Living in an Apartment with Your Cat

Apartment pets are on the rise. With changes in strata laws and the increasing urbanization of society, more and more people living in units, apartments, and townhouses are considering sharing their lives with an animal companion. There are considerations owners can make to ensure they and their cat live the happiest lives possible.

Choose your apartment carefully:

Check that cats are permitted within your residence. You may also need to check which type of cat you are allowed and how many, if you intend to own more than one.

Consider whether outdoor space, either private or communal, is important to you. If you have a balcony, check that your cat is safe and cannot jump off or fall. In ground-floor apartments or townhouses, you may need to check that your pet is secure within the garden.

Choose your cat carefully:

If your cat will spend a lot of time within your apartment, then smaller or less active cats may be more appropriate. Consider also adopting an adult cat rather than a kitten. Take the Purina Breed selector tool to help you decide what cat is right for you.

Cat’s eye view:

Consider your apartment from your cat’s viewpoint. Get down on your hands and knees and view your unit from your cat's angle. Are there places to sleep, to get up high and feel safe, toys to play with, a place to eat, a private spot to toilet?

Room with a view:

Most cats enjoy a view of the world around them, so provide them with a window ledge or a table next to your window to look out. Be aware, however, that disturbances outside may cause cats to become stressed.

Views can also be internal. Cats like to sit up high and watch life within their home, so provide shelves, sills, tables, and/or benchtops for them to have a ‘high rise’ option.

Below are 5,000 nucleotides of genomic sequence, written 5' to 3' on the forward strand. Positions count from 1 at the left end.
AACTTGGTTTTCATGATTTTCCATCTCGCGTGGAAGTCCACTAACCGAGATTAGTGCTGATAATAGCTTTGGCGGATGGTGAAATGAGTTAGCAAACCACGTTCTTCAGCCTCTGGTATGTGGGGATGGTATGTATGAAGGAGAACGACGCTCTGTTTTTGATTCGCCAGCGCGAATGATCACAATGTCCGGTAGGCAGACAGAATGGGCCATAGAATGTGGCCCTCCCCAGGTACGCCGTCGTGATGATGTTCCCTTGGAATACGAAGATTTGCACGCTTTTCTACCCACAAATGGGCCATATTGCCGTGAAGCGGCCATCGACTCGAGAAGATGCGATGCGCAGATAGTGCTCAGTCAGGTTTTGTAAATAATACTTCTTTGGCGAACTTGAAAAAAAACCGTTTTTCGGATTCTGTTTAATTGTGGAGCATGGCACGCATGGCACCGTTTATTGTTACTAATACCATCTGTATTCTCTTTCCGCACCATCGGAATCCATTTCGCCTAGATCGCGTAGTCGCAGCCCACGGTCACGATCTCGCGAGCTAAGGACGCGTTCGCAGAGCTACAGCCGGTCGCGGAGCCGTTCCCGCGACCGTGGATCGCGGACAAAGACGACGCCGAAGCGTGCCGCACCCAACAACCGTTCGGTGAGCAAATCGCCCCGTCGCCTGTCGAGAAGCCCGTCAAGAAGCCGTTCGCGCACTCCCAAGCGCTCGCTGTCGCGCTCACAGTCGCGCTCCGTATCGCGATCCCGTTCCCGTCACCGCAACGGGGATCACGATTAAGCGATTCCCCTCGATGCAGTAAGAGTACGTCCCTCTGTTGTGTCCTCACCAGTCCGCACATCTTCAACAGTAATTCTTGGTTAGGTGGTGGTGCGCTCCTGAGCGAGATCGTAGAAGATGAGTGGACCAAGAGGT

Climate control:

Cats often enjoy a sunny spot to snooze, especially in winter. In summer, however, you may need to block the sun’s entry into your apartment as temperature can quickly soar. Ventilation may also be needed, but ensure that open windows are not escape routes!


Cats need access to a toilet area. This may be a litter tray or a specially designated toileting area on a balcony or in a bathroom. Ensure that your cat is able to reach their toilet at all times and that you keep it as clean as possible.

Fun and games:

Cats like to play, especially those that are kept indoors, so you must provide a range of toys for their amusement and to prevent any destructive behavior. Rotate toys around to keep your cat’s interest and ensure you interact with your cat when you are home. Keeping your pet occupied and amused will help reduce any potential behavior issues such as boredom, anxiety, and noise.

Manners, please:

Your cat’s behavior may impact your neighbors, especially if your cat is extremely active or noisy! If you take your cat outdoors, ensure that you move them through the communal areas with care so that no stress, fear, or mess results for your neighbors. Also, consider how you would remove your pet should the unlikely scenario of an emergency evacuation arise.

If you are friendly with your neighbors, introduce your cat to them. Pets are a great conversation starter, and your neighbors may appreciate having contact with a companion animal. They may even be able to feed your cat or provide holiday care. They may also be able to alert you if your pet is causing any problems in your absence. You never know – you may even be able to set up a pet community within your apartment block.

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Cat looking out the window
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Onwer patting cat who is sitting on her lap looking at her.
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